Lesson Plan Clearinghouse

Lessonsort descending Files

Anishinabeg Oral Traditions

History | 4th Grade, 5th Grade

This lesson helps third grade students answer the question, "What was life like for the Native Americans who lived in Michigan before the arrival of Europeans?" through the exploration or oral storytelling traditions.

Automobile Industry Economy

Economics | 9th Grade, 10th Grade, 11th Grade, 12th Grade

This lesson provides students in grades nine through twelve with an in-depth study of economic functions both within and outside of a community. Through primary sources, students will gain a historical view of economic functions.

Canal Boats to Michigan, 1820-1850

History | 6th Grade, 7th Grade, 8th Grade

Students in grades six through eight will gain an understanding of the Erie Canal and its importance to Detroit and Michigan through map work, discussion, research and a culminating written assessment. Research topics are suggested.

Compare and Contrast Detroit: 1701 and 2011

History | 4th Grade, 5th Grade

The lesson helps third grade students answer the question, "How has Detroit changed between the late 17th century and today?" through map and primary source analysis.

Detroit 1967: Inter-generational Class Oral History Project

History | 6th Grade, 7th Grade, 8th Grade, 9th Grade, 10th Grade, 11th Grade, 12th Grade

Students will understand what oral history is and why it is important to historical record. Students will select people to interview, develop appropriate questions to the topic, conduct interviews, and analyze the results of the interview. This lesson may be used independently in class, or in conjunction with a class visit to the Detroit 67: Perspectives exhibition on display until 2020.

Detroit 1967: Learning from Oral Histories

History | 9th Grade, 10th Grade, 11th Grade, 12th Grade

In this lesson, students will read several excerpts from oral histories about the unrest of 1967. Each of these sources provides a different name for, perspective about and/or account of the events. Students will use critical thinking skills to analyze each point of view and develop their own perspective on what happened.

Detroit 1967: Learning from Photographs

History | 9th Grade, 10th Grade, 11th Grade, 12th Grade

In this lesson, high school students will gain a basic understanding of the causes, events, and impacts of the 1967 unrest. However, instead of simply reading a text for comprehension, they will approach the material through the process of historical inquiry.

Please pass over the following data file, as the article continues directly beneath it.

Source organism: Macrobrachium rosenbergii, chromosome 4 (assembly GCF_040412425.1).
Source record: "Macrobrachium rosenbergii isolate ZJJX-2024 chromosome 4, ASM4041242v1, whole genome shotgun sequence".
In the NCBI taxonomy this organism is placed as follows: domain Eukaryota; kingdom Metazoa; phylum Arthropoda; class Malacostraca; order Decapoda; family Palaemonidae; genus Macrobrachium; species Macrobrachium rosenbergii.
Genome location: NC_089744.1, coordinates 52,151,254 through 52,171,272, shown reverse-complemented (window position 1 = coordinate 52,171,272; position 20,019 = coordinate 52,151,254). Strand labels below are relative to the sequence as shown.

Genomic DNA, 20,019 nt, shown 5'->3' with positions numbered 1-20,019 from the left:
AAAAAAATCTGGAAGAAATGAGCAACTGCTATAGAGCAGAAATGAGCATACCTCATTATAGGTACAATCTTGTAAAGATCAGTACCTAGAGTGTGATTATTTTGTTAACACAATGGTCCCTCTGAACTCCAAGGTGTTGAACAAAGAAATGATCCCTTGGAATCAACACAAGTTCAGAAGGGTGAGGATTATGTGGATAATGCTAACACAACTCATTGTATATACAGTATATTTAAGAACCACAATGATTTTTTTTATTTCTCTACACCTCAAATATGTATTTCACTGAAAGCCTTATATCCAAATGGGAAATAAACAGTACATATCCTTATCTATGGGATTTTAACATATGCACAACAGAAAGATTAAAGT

Detroit and the Suburbs

History | 9th Grade, 10th Grade, 11th Grade, 12th Grade

Through this lesson, students in grades nine through twelve gain a better understanding and a deeper knowledge of how a city or cities and suburbs rely on each other.

Detroit and the Underground Railroad

History | 4th Grade, 5th Grade

This lesson helps fourth grade students answer the question, "What role did Detroit and Detroiters play in the Underground Railroad?" through primary source analysis and discussion.

Detroit Becomes a City

History | 4th Grade, 5th Grade

This lesson helps fourth grade students answer the question, "What did Detroit look like and how did it change between 1825 and 1865?" through primary source analysis and discussion.

DETROIT DURING WWII: MOBILIZATION OF INDUSTRY

History | 9th Grade, 10th Grade, 11th Grade, 12th Grade

High school students will investigate how the Detroit metropolitan industrial complex was mobilized to build war materials. Students will discover the significance of William S. Knudsen in aiding the federal government’s efforts to convert major industries production into war time materials.

DETROIT DURING WWII: NORWAYNE WELCOMING COMMITTEE

History | 9th Grade, 10th Grade, 11th Grade, 12th Grade

The Norwayne Welcoming Committee lesson uses primary sources, maps and role playing to help students critically examine and understand the housing shortage crisis generated by the onset of WWII.

DETROIT DURING WWII: PRIMARY AND SECONDARY SOURCES

History | 6th Grade, 7th Grade, 8th Grade, 9th Grade, 10th Grade, 11th Grade, 12th Grade

Students in sixth through twefth grades will research and identify artifacts as primary or secondary sources – validating facts supporting the “Arsenal of Democracy” of WWII. Detroit and its suburban areas played an important part in the development manufacturing that supported the troops of WWII and the eventual victory of the Allies.

DETROIT DURING WWII: WAR PRODUCTION AND RACIAL TENSION

History | 9th Grade, 10th Grade, 11th Grade, 12th Grade

Wartime production of WWII within Detroit and its suburban areas played an important part to support the troops and the eventual victory, but at what cost? It is the role of this lesson to allow high school students to research and share their findings with one another in an effort to understand the actions that led to Detroit being labeled the “union city,” forever changing the infrastructure of Detroit.

DETROIT DURING WWII: WHEN TOYS WENT TO WAR

History | 9th Grade, 10th Grade, 11th Grade, 12th Grade

This lesson will enable high school students to explore the rise of Wyandotte toys into one of the most successful toy companies in the world, its role in WWII, and the adjustments the company had to make after the war was over.

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